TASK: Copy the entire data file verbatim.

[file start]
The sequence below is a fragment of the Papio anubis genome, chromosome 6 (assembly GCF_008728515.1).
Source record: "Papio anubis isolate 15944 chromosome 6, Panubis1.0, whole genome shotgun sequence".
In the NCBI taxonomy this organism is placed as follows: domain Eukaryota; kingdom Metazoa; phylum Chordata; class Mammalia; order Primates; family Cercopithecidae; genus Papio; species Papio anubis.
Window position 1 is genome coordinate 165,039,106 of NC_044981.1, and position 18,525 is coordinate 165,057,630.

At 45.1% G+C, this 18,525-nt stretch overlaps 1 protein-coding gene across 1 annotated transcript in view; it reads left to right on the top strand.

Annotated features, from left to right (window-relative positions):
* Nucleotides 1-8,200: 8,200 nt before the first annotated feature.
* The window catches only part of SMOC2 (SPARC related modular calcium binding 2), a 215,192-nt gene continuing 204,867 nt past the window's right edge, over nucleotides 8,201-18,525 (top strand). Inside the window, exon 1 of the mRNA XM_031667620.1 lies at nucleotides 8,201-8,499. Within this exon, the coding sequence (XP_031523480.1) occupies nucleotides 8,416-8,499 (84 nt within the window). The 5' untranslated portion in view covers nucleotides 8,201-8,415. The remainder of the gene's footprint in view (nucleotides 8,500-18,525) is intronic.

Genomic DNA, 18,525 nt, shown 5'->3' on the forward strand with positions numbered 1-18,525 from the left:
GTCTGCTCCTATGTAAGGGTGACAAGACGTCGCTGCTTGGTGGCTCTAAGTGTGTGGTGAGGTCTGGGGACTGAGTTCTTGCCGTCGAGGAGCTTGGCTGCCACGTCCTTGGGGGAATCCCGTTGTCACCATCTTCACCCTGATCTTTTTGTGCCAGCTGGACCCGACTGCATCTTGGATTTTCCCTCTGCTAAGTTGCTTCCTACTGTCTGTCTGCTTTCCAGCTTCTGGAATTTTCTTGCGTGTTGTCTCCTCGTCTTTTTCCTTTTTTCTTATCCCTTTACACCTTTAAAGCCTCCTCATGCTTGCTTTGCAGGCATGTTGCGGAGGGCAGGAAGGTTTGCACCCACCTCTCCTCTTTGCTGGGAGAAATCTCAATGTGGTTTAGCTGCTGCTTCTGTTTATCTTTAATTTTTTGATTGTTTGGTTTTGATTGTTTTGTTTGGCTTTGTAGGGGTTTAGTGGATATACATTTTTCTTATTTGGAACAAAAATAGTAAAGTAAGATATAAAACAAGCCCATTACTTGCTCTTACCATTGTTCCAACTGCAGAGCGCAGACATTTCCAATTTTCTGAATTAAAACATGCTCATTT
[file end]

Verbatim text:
The sequence below is a fragment of the Papio anubis genome, chromosome 6 (assembly GCF_008728515.1).
Source record: "Papio anubis isolate 15944 chromosome 6, Panubis1.0, whole genome shotgun sequence".
In the NCBI taxonomy this organism is placed as follows: domain Eukaryota; kingdom Metazoa; phylum Chordata; class Mammalia; order Primates; family Cercopithecidae; genus Papio; species Papio anubis.
Window position 1 is genome coordinate 165,039,106 of NC_044981.1, and position 18,525 is coordinate 165,057,630.

At 45.1% G+C, this 18,525-nt stretch overlaps 1 protein-coding gene across 1 annotated transcript in view; it reads left to right on the top strand.

Annotated features, from left to right (window-relative positions):
* Nucleotides 1-8,200: 8,200 nt before the first annotated feature.
* The window catches only part of SMOC2 (SPARC related modular calcium binding 2), a 215,192-nt gene continuing 204,867 nt past the window's right edge, over nucleotides 8,201-18,525 (top strand). Inside the window, exon 1 of the mRNA XM_031667620.1 lies at nucleotides 8,201-8,499. Within this exon, the coding sequence (XP_031523480.1) occupies nucleotides 8,416-8,499 (84 nt within the window). The 5' untranslated portion in view covers nucleotides 8,201-8,415. The remainder of the gene's footprint in view (nucleotides 8,500-18,525) is intronic.

Genomic DNA, 18,525 nt, shown 5'->3' on the forward strand with positions numbered 1-18,525 from the left:
GTCTGCTCCTATGTAAGGGTGACAAGACGTCGCTGCTTGGTGGCTCTAAGTGTGTGGTGAGGTCTGGGGACTGAGTTCTTGCCGTCGAGGAGCTTGGCTGCCACGTCCTTGGGGGAATCCCGTTGTCACCATCTTCACCCTGATCTTTTTGTGCCAGCTGGACCCGACTGCATCTTGGATTTTCCCTCTGCTAAGTTGCTTCCTACTGTCTGTCTGCTTTCCAGCTTCTGGAATTTTCTTGCGTGTTGTCTCCTCGTCTTTTTCCTTTTTTCTTATCCCTTTACACCTTTAAAGCCTCCTCATGCTTGCTTTGCAGGCATGTTGCGGAGGGCAGGAAGGTTTGCACCCACCTCTCCTCTTTGCTGGGAGAAATCTCAATGTGGTTTAGCTGCTGCTTCTGTTTATCTTTAATTTTTTGATTGTTTGGTTTTGATTGTTTTGTTTGGCTTTGTAGGGGTTTAGTGGATATACATTTTTCTTATTTGGAACAAAAATAGTAAAGTAAGATATAAAACAAGCCCATTACTTGCTCTTACCATTGTTCCAACTGCAGAGCGCAGACATTTCCAATTTTCTGAATTAAAACATGCTCATTT